A Dynamic Bioeconomic Model of Ivory Trade: Details and Extended Results
AbstractTrade in ivory is banned under CITES in an effort to protect the African elephant. The trade ban is supported by some range states, most notably Kenya, because they see the ban as an effective means for protecting a ‘flagship’ species, one that attracts tourists and foreign aid. It is opposed by some states, mainly in southern Africa, because their elephant populations are exceeding the capacity of local ecosystems with culling and other sources have resulted in the accumulation of large stocks of ivory. They argue that ivory trade will benefit elephant populations. The question of whether an ivory trade ban will protect elephant populations is addressed in this paper using a dynamic partial-equilibrium model that consists of four ivory exporting regions and a single demand region. Results indicate that a trade ban might not be successful in maintaining elephant populations, even if it leads to a stigma effect that reduces demand and increases the marginal costs of marketing ivory. The modeling results suggest that the species will survive only if the non-market value of elephants is taken into account. If rich countries compensate African range states according to marginal willingness to pay for elephants, optimal populations are lower than under an average payment, and, perhaps surprisingly, the interaction between tourism benefits and marginal compensation can lead to the demise of elephants in some regions where this would not occur otherwise. Finally, elephant populations are even projected to crash if range states can operate an effective quota scheme, even one that excludes poaching. Free trade in ivory and effective institutions that translate numbers of elephants into monetary payments may be the best hope for the elephant.
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Bibliographic InfoPaper provided by University of Victoria, Department of Economics, Resource Economics and Policy Analysis Research Group in its series Working Papers with number 2006-03.
Length: 58 pages
Date of creation: Jun 2006
Date of revision:
economics of elephant conservation; economics of ivory trade; trade bans; cartels and quota;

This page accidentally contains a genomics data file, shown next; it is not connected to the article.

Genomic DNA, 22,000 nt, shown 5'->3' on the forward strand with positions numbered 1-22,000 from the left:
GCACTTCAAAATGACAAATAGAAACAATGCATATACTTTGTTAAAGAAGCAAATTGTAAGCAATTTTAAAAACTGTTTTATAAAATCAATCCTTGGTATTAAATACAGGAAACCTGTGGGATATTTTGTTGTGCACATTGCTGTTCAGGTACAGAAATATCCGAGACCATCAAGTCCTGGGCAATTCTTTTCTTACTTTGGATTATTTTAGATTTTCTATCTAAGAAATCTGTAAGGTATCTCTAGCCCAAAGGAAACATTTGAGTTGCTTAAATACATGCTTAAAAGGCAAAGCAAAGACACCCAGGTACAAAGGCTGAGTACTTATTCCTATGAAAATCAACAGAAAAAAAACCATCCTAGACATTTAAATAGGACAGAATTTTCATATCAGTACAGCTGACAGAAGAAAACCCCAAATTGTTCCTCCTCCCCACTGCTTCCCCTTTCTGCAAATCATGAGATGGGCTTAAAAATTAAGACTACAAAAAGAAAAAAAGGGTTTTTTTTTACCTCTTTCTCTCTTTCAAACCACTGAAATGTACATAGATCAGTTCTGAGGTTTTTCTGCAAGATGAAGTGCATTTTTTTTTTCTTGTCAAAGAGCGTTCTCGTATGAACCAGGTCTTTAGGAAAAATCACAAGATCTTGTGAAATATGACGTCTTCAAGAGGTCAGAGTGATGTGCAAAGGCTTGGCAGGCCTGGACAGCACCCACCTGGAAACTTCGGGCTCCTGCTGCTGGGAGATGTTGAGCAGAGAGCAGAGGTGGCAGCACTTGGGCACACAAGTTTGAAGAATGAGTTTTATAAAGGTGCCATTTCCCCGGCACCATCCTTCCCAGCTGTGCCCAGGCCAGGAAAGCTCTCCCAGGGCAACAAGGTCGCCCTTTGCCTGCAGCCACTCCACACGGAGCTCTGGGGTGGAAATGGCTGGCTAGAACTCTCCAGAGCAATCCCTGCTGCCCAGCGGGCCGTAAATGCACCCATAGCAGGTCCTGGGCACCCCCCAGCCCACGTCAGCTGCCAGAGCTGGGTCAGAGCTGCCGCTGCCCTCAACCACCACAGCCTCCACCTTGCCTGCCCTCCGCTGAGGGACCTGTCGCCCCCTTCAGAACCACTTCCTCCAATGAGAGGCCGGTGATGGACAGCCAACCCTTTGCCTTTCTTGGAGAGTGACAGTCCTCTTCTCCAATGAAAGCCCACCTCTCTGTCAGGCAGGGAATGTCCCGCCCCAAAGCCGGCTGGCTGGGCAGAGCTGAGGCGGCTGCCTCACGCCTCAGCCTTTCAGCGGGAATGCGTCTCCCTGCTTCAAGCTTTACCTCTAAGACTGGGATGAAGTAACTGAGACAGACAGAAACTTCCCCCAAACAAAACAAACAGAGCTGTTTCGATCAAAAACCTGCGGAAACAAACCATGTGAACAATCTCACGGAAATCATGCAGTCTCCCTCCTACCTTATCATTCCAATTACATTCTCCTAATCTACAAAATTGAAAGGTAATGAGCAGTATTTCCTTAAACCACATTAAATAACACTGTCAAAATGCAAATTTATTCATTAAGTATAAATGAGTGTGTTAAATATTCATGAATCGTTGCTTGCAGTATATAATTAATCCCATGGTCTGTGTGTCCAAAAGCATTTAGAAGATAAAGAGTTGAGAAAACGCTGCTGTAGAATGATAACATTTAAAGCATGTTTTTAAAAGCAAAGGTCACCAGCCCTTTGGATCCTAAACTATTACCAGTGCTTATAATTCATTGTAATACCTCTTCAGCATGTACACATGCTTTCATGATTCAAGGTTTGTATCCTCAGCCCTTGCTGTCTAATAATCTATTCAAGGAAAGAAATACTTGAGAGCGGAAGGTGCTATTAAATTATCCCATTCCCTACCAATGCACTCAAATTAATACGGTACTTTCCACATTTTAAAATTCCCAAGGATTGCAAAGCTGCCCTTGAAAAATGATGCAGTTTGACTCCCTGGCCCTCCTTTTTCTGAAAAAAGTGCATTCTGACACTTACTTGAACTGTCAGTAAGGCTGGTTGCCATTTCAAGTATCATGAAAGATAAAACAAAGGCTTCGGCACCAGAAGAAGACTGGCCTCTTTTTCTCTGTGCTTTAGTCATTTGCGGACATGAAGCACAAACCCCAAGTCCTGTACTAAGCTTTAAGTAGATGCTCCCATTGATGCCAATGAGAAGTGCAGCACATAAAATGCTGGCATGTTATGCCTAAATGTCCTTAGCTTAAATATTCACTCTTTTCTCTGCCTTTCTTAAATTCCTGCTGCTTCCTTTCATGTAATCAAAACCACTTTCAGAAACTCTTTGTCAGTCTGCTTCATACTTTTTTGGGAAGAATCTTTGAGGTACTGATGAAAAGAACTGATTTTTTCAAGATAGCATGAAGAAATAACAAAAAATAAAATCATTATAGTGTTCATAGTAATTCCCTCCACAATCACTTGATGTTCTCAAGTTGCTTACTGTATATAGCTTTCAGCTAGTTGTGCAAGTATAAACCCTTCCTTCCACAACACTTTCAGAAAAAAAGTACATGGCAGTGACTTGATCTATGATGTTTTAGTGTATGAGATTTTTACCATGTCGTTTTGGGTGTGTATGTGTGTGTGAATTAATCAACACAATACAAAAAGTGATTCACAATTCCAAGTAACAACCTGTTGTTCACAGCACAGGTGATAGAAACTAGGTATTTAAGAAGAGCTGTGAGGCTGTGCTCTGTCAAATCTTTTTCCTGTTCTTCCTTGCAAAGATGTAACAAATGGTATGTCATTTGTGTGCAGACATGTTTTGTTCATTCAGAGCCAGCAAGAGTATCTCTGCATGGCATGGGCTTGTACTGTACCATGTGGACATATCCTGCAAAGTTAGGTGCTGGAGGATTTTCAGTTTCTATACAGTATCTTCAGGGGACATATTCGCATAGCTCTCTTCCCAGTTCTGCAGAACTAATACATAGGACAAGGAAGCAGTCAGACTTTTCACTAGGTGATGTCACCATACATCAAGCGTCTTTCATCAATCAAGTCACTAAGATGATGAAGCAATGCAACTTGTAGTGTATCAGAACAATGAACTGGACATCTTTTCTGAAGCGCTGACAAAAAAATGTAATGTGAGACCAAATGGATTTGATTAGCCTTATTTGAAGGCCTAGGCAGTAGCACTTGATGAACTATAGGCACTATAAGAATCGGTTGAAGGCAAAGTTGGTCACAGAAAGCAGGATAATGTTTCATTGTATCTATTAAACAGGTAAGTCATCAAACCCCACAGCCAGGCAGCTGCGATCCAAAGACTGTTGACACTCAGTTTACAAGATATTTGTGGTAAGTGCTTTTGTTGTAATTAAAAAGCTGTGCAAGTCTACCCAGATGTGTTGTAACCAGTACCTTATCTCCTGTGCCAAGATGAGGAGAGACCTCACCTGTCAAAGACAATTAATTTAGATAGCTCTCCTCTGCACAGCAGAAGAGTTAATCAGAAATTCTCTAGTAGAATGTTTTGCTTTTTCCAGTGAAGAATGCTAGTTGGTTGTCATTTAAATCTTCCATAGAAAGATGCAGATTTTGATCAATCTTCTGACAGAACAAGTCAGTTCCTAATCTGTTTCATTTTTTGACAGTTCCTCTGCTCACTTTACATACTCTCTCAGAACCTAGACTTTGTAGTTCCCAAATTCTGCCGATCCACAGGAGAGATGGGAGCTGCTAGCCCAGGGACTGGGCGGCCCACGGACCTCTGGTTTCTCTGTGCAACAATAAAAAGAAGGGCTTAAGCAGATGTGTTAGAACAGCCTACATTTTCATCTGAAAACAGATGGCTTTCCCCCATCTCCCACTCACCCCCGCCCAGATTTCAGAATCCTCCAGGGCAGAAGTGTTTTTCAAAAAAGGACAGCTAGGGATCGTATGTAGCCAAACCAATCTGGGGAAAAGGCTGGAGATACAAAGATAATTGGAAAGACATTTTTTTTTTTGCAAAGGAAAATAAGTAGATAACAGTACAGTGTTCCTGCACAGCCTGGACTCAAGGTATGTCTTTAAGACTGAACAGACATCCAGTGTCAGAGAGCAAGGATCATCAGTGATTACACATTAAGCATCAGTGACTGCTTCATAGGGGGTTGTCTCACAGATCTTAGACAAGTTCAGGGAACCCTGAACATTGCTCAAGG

Find related papers by JEL classification:
- F10 - International Economics - - Trade - - - General
- O55 - Economic Development, Technological Change, and Growth - - Economywide Country Studies - - - Africa
- Q26 - Agricultural and Natural Resource Economics; Environmental and Ecological Economics - - Renewable Resources and Conservation - - - Recreational Aspects of Natural Resources
- Q27 - Agricultural and Natural Resource Economics; Environmental and Ecological Economics - - Renewable Resources and Conservation - - - Issues in International Trade
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- Ferrier, Peyton Michael, 2008. "Illicit Agricultural Trade," Agricultural and Resource Economics Review, Northeastern Agricultural and Resource Economics Association, vol. 37(2), October.
- van Kooten, G. Cornelis, 2006. "Protecting the African Elephant: A Dynamic Bioeconomic Model of Ivory Trade," 2006 Annual meeting, July 23-26, Long Beach, CA 21206, American Agricultural Economics Association (New Name 2008: Agricultural and Applied Economics Association).
- Ferrier, Peyton Michael, 2009. "The Economics of Agricultural and Wildlife Smuggling," Economic Research Report 55951, United States Department of Agriculture, Economic Research Service.
For technical questions regarding this item, or to correct its authors, title, abstract, bibliographic or download information, contact: (G.C. van Kooten).
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